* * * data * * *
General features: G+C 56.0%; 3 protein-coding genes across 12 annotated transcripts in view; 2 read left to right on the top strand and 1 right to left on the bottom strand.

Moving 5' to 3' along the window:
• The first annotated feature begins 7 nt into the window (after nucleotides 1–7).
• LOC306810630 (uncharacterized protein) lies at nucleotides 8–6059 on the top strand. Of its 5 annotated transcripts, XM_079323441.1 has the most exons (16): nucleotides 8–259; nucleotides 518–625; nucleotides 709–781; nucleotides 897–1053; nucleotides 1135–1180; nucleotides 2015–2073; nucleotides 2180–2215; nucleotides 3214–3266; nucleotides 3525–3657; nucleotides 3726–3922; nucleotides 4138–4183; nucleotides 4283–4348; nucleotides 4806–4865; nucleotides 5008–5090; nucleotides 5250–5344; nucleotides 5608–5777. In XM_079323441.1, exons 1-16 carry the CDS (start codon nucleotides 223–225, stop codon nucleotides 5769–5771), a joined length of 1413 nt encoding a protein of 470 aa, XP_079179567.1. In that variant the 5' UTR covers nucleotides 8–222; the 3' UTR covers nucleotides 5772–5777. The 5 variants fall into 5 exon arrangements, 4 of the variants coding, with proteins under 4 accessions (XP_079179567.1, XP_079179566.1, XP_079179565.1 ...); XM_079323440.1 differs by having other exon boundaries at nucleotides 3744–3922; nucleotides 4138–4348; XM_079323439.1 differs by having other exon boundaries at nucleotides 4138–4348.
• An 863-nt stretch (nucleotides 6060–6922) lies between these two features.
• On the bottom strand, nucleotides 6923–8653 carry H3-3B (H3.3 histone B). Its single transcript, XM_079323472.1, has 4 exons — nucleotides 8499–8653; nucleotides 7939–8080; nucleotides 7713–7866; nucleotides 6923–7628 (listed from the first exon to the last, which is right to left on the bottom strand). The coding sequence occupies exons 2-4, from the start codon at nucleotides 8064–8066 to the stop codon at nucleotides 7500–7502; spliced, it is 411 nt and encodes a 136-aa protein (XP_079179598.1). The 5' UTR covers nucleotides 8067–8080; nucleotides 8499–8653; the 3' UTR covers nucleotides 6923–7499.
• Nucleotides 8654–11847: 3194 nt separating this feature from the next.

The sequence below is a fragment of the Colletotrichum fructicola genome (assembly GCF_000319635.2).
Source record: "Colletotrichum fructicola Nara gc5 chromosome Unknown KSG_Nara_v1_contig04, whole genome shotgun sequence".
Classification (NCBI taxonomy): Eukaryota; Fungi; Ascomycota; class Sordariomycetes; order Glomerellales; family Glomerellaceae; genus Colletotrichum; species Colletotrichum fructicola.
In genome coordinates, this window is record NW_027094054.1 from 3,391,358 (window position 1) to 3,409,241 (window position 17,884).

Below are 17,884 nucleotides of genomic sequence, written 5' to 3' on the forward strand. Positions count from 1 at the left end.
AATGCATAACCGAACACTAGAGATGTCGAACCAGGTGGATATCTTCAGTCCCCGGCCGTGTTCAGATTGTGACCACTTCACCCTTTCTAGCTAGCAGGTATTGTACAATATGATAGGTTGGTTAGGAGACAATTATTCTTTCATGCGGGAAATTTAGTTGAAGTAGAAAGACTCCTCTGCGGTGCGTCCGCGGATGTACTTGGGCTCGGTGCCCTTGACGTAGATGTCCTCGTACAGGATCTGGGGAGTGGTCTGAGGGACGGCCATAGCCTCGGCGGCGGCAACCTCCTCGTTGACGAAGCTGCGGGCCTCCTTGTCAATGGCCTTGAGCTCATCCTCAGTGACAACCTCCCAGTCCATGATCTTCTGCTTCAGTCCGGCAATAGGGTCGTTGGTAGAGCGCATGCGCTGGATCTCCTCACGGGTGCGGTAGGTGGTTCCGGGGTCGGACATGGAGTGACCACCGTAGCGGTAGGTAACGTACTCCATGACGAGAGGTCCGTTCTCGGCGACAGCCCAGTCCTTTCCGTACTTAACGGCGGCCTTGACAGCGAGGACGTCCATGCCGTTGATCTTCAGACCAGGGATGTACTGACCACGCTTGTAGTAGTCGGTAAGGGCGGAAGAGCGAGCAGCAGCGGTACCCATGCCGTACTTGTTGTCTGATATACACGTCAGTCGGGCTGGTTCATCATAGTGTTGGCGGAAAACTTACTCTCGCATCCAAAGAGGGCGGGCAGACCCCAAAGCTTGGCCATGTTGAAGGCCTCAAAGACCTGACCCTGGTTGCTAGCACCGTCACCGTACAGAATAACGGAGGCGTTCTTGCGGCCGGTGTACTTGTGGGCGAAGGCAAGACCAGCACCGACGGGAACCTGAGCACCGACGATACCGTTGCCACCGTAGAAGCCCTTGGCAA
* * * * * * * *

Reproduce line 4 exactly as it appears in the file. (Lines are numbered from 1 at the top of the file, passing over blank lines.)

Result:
• LOC306810630 (uncharacterized protein) lies at nucleotides 8–6059 on the top strand. Of its 5 annotated transcripts, XM_079323441.1 has the most exons (16): nucleotides 8–259; nucleotides 518–625; nucleotides 709–781; nucleotides 897–1053; nucleotides 1135–1180; nucleotides 2015–2073; nucleotides 2180–2215; nucleotides 3214–3266; nucleotides 3525–3657; nucleotides 3726–3922; nucleotides 4138–4183; nucleotides 4283–4348; nucleotides 4806–4865; nucleotides 5008–5090; nucleotides 5250–5344; nucleotides 5608–5777. In XM_079323441.1, exons 1-16 carry the CDS (start codon nucleotides 223–225, stop codon nucleotides 5769–5771), a joined length of 1413 nt encoding a protein of 470 aa, XP_079179567.1. In that variant the 5' UTR covers nucleotides 8–222; the 3' UTR covers nucleotides 5772–5777. The 5 variants fall into 5 exon arrangements, 4 of the variants coding, with proteins under 4 accessions (XP_079179567.1, XP_079179566.1, XP_079179565.1 ...); XM_079323440.1 differs by having other exon boundaries at nucleotides 3744–3922; nucleotides 4138–4348; XM_079323439.1 differs by having other exon boundaries at nucleotides 4138–4348.